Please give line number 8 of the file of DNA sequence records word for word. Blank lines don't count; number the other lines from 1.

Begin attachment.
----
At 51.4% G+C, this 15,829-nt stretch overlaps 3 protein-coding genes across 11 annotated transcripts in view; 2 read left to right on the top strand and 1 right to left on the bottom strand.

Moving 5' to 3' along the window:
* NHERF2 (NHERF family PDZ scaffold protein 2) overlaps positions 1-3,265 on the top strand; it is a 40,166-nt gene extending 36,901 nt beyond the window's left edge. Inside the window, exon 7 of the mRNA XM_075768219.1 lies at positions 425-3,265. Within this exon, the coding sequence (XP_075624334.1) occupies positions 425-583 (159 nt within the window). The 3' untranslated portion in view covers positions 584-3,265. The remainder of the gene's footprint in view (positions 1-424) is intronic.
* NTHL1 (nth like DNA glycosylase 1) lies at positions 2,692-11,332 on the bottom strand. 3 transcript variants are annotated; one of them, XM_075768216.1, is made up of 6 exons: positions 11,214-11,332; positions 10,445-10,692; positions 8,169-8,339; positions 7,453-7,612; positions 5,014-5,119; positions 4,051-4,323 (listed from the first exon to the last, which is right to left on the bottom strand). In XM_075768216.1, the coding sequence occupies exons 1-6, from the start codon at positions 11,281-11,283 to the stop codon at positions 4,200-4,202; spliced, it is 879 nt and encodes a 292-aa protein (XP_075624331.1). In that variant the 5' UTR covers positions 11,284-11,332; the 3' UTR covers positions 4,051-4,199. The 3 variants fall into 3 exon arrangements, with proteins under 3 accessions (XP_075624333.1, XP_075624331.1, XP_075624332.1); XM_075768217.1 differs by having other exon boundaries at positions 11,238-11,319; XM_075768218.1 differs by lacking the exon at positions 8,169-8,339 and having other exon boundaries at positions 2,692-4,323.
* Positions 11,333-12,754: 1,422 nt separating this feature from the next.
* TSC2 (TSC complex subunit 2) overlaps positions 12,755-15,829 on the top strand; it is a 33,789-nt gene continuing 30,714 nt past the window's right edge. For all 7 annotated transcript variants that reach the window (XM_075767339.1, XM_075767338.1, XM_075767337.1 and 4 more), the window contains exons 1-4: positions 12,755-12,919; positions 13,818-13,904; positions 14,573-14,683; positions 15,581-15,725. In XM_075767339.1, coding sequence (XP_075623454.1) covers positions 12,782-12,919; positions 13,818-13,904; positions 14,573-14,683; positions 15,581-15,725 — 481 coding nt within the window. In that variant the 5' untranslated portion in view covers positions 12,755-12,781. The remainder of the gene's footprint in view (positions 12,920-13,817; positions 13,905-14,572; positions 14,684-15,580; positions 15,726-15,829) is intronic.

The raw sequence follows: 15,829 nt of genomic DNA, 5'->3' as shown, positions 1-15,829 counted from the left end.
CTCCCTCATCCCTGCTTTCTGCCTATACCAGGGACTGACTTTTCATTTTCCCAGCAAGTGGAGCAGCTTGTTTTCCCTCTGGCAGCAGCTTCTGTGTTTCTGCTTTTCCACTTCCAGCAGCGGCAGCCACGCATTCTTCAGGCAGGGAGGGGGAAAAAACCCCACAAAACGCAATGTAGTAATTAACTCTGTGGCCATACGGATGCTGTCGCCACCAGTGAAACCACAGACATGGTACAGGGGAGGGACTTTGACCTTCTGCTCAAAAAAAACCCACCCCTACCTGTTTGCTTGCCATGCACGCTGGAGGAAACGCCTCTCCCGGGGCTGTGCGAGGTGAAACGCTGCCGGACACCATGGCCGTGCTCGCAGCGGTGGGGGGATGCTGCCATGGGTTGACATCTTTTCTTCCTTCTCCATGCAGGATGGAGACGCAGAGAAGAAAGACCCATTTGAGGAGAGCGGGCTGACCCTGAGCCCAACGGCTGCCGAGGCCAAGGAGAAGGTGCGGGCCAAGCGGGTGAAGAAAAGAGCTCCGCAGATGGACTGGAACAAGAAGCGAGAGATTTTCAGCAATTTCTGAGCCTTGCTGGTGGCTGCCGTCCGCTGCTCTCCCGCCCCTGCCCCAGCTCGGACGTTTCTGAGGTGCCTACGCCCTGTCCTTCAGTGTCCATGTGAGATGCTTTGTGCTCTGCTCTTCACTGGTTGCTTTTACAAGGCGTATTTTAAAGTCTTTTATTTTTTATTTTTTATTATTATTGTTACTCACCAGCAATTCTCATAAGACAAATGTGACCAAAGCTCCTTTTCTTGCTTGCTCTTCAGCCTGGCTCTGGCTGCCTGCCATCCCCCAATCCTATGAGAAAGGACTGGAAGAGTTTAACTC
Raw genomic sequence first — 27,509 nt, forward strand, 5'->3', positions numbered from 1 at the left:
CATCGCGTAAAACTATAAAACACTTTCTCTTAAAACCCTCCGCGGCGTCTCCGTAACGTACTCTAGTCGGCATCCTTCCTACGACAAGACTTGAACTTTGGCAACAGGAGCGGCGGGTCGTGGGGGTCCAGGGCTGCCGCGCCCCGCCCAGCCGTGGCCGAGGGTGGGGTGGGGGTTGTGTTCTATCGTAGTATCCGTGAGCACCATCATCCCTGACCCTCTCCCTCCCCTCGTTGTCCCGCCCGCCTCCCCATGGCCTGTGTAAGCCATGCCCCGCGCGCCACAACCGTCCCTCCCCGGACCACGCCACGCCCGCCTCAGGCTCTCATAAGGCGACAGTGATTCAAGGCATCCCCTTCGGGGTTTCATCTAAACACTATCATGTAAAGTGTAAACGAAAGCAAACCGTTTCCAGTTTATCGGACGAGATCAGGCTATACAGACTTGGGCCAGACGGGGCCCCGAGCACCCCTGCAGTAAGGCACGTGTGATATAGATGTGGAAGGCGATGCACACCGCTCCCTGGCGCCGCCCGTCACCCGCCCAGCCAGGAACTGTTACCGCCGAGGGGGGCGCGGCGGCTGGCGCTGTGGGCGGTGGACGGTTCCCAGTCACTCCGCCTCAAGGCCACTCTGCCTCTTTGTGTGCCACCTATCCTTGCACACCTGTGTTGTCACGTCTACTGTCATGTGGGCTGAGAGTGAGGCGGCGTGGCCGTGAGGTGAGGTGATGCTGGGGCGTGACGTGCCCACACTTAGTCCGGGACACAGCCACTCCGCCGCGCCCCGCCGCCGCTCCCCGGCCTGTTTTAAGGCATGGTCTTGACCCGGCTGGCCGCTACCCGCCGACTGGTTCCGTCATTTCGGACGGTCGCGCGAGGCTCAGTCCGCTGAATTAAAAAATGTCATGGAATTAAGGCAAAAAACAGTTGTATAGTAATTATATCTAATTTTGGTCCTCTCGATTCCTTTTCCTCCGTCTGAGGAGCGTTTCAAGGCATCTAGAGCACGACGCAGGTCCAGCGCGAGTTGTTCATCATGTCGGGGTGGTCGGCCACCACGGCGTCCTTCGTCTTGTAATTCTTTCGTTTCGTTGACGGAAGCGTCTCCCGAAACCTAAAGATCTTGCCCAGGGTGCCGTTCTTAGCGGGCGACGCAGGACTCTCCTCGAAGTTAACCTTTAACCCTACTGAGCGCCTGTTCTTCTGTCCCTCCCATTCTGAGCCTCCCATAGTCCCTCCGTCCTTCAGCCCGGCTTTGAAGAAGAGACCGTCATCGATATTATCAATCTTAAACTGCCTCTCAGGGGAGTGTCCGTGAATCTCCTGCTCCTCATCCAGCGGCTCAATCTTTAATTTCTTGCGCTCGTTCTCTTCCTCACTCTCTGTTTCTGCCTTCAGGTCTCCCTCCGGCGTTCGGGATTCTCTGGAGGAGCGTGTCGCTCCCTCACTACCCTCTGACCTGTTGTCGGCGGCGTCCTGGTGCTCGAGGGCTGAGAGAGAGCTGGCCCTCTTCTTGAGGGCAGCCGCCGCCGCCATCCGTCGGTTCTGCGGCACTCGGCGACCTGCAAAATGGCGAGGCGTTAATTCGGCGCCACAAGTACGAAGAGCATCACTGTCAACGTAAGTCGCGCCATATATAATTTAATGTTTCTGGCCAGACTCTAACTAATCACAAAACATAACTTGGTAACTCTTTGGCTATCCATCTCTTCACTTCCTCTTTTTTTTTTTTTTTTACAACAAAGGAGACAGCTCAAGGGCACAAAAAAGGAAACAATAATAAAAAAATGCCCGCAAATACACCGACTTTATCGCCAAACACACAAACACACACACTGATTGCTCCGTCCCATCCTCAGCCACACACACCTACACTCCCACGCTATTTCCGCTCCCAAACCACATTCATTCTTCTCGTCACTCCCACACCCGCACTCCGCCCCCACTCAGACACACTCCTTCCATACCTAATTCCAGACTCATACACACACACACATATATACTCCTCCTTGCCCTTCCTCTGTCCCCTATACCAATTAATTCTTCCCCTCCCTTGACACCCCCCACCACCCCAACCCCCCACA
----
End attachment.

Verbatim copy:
CTCCCTCATCCCTGCTTTCTGCCTATACCAGGGACTGACTTTTCATTTTCCCAGCAAGTGGAGCAGCTTGTTTTCCCTCTGGCAGCAGCTTCTGTGTTTCTGCTTTTCCACTTCCAGCAGCGGCAGCCACGCATTCTTCAGGCAGGGAGGGGGAAAAAACCCCACAAAACGCAATGTAGTAATTAACTCTGTGGCCATACGGATGCTGTCGCCACCAGTGAAACCACAGACATGGTACAGGGGAGGGACTTTGACCTTCTGCTCAAAAAAAACCCACCCCTACCTGTTTGCTTGCCATGCACGCTGGAGGAAACGCCTCTCCCGGGGCTGTGCGAGGTGAAACGCTGCCGGACACCATGGCCGTGCTCGCAGCGGTGGGGGGATGCTGCCATGGGTTGACATCTTTTCTTCCTTCTCCATGCAGGATGGAGACGCAGAGAAGAAAGACCCATTTGAGGAGAGCGGGCTGACCCTGAGCCCAACGGCTGCCGAGGCCAAGGAGAAGGTGCGGGCCAAGCGGGTGAAGAAAAGAGCTCCGCAGATGGACTGGAACAAGAAGCGAGAGATTTTCAGCAATTTCTGAGCCTTGCTGGTGGCTGCCGTCCGCTGCTCTCCCGCCCCTGCCCCAGCTCGGACGTTTCTGAGGTGCCTACGCCCTGTCCTTCAGTGTCCATGTGAGATGCTTTGTGCTCTGCTCTTCACTGGTTGCTTTTACAAGGCGTATTTTAAAGTCTTTTATTTTTTATTTTTTATTATTATTGTTACTCACCAGCAATTCTCATAAGACAAATGTGACCAAAGCTCCTTTTCTTGCTTGCTCTTCAGCCTGGCTCTGGCTGCCTGCCATCCCCCAATCCTATGAGAAAGGACTGGAAGAGTTTAACTC